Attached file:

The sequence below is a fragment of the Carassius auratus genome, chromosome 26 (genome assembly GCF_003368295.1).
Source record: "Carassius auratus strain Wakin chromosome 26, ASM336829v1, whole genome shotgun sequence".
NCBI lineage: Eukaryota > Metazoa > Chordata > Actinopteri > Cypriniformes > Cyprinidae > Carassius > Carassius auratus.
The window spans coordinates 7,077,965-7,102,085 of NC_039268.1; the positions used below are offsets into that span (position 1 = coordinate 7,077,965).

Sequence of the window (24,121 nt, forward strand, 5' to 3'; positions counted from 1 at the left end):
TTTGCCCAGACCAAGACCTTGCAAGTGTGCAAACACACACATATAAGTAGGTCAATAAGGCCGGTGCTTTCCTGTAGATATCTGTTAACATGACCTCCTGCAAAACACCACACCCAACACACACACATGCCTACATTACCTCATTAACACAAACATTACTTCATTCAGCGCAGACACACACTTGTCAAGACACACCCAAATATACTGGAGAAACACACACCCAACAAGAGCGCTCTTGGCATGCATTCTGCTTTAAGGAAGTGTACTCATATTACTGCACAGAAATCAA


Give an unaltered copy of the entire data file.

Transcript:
The sequence below is a fragment of the Carassius auratus genome, chromosome 26 (genome assembly GCF_003368295.1).
Source record: "Carassius auratus strain Wakin chromosome 26, ASM336829v1, whole genome shotgun sequence".
NCBI lineage: Eukaryota > Metazoa > Chordata > Actinopteri > Cypriniformes > Cyprinidae > Carassius > Carassius auratus.
The window spans coordinates 7,077,965-7,102,085 of NC_039268.1; the positions used below are offsets into that span (position 1 = coordinate 7,077,965).

Sequence of the window (24,121 nt, forward strand, 5' to 3'; positions counted from 1 at the left end):
TTTGCCCAGACCAAGACCTTGCAAGTGTGCAAACACACACATATAAGTAGGTCAATAAGGCCGGTGCTTTCCTGTAGATATCTGTTAACATGACCTCCTGCAAAACACCACACCCAACACACACACATGCCTACATTACCTCATTAACACAAACATTACTTCATTCAGCGCAGACACACACTTGTCAAGACACACCCAAATATACTGGAGAAACACACACCCAACAAGAGCGCTCTTGGCATGCATTCTGCTTTAAGGAAGTGTACTCATATTACTGCACAGAAATCAA